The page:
Brita Britnell: The other two speakers that were there. And seeing, just all the aspects, like what you were doing as your careers, the lifestyles that you lead. Just that you were your own bosses and you could decide to work more or work less. I was very drawn to all of that. I was very, again, drawn to the idea of being an artist and kind of creating things. I had this great desire to create things that I was proud of.

So, that’s really where I was. I was working in a job that was a great job, that I worked very hard to get and that a lot of other people would have wanted, but I just didn’t feel fulfilled. So, I went to that conference … I think as a way … I don’t know. I wanted to go to a conference and it was in Cancun. I was like, well that sounds great.

Bjork Ostrom: Yeah.

Brita Britnell: And then, in all honesty, I saw that Lindsay was going to be there. I followed your income reports for a while. I was like, I know I have a lot to learn from them and from the other speakers that were going to be at the conference. And it was in Cancun. So, I was like, let’s do it!

Bjork Ostrom: Win, win, win.

Brita Britnell: Yeah, exactly. And it was awesome. I can say, too, a big part of … So, one of the seminars that we had at that conference was the couple from Eating Richly did a segment on video, because they really focus on video. That was really life changing for me. I had never done a video before that, so this was a year and a half ago. I went home and I think I did my first video within a month of that. It was terrible, but they talked about that. They were like, just maybe don’t even plan to post your first video. Just do it to practice.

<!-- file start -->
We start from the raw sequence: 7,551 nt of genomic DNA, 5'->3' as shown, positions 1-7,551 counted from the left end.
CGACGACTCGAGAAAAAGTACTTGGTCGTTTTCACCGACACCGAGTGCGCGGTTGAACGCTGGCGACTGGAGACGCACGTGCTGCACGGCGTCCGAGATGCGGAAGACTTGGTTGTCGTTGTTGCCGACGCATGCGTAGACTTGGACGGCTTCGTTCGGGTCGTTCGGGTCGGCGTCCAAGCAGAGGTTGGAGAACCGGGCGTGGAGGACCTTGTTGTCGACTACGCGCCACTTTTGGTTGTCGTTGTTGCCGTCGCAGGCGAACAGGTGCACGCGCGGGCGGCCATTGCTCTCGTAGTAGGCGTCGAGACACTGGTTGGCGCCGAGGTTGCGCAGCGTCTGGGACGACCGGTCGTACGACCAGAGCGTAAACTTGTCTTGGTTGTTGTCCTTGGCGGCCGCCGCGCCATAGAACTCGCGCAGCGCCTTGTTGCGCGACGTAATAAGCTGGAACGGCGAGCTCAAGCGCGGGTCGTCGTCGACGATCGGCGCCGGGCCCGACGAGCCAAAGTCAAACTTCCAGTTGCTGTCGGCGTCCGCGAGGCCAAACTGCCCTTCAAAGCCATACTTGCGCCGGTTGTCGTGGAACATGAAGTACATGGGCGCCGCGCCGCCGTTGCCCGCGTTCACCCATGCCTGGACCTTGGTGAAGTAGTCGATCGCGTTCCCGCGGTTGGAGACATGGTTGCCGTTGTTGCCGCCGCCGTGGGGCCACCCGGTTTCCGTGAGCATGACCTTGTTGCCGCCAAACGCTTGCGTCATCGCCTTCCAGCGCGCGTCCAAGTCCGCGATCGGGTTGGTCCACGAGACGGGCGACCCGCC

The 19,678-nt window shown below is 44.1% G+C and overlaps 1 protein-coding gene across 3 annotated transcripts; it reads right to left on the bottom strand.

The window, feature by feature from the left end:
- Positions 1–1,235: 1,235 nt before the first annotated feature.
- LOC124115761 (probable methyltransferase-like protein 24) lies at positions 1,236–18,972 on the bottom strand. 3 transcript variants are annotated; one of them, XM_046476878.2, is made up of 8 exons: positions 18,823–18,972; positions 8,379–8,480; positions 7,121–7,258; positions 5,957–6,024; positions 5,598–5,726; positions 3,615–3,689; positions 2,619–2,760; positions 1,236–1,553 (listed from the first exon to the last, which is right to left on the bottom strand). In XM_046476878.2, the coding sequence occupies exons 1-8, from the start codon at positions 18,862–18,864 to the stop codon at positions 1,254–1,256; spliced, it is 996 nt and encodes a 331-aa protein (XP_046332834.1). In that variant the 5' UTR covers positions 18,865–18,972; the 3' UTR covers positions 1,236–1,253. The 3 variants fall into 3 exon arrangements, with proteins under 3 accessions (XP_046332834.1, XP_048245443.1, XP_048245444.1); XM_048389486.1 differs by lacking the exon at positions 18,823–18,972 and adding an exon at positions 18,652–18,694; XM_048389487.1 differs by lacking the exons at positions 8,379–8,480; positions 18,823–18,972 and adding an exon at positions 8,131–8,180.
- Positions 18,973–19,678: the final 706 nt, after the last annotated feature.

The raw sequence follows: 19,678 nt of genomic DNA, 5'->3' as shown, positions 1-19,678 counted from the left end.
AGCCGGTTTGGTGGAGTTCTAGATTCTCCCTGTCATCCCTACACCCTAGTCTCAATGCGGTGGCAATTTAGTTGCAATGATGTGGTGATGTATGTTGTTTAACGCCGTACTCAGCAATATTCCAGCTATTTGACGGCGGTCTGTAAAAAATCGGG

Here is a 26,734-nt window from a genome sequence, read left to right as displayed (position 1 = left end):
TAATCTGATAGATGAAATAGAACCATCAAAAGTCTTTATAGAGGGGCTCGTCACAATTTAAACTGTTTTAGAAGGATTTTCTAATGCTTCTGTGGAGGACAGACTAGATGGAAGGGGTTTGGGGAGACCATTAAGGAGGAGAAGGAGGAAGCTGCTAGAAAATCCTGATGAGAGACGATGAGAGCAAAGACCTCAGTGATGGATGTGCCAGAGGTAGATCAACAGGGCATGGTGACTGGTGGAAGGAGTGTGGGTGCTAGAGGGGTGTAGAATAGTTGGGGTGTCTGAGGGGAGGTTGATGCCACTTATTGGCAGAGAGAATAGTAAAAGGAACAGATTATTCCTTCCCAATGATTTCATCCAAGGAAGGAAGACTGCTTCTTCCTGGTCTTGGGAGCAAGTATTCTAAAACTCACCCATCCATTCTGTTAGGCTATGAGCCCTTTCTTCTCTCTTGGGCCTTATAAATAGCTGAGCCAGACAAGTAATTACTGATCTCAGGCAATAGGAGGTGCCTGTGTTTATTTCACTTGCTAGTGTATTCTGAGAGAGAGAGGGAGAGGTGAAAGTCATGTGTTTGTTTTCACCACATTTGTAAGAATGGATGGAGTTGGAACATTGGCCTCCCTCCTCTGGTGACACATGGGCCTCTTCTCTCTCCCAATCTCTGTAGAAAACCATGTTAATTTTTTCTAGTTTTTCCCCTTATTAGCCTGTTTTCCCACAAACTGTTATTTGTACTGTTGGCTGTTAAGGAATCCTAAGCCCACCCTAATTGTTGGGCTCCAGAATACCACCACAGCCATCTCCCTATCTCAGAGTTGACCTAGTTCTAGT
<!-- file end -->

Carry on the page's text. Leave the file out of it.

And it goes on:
Bjork Ostrom: Yep. Yep.

Brita Britnell: And that was awesome. I don’t even know if I’d be doing video if it wasn’t for their segment talking about video and the encouragement that they offered.

Bjork Ostrom: THat’s really cool. And sometimes … So, that was Diane and Eric from Eatingrichly.com.

Brita Britnell: Yeah. That’s right.

Bjork Ostrom: And they helped organize the conference. I remember they had that little session at the end. Or, it was a full session, where they talked about video and the permission to create something that you’re not initially proud of is really important, right?

Brita Britnell: Yeah.

Bjork Ostrom: And that’s a huge part of it, because when we get into content creation or putting things out to the public, so often the idea of perfection keeps us from the action that we can take today. Because we’re like, it’s not going to be what I want. It’s not going to be perfect. But, how awesome to hear that advice. Like, hey, create something. Do it today. Just so you know, you’re probably not going to be proud of it. And it’s like, okay. That makes sense to get into it.

Brita Britnell: Yeah. And that first video, I simultaneously love it and hate it so much just because that video is what launched such a huge life change for me. So, that video is very endearing for me. I almost took it down and was like, no. I’m going to leave it up.

Bjork Ostrom: Good for you. Yeah. So, we’re going to talk about videos specifically, because that’s a huge part of your business right now.

Brita Britnell: Yeah.

Bjork Ostrom: But, I’d be interested to stay in this realm for a little bit. I want to ask specifically about conferences. So, obviously, that was a pivotal point for you. Do you feel like it was the intangible thing of motivation and connecting with people that are actually doing it? Or was it the concrete advice and tips and insights? What was it specifically with the conference and if you were to say really pointedly why would you recommend conferences for other people?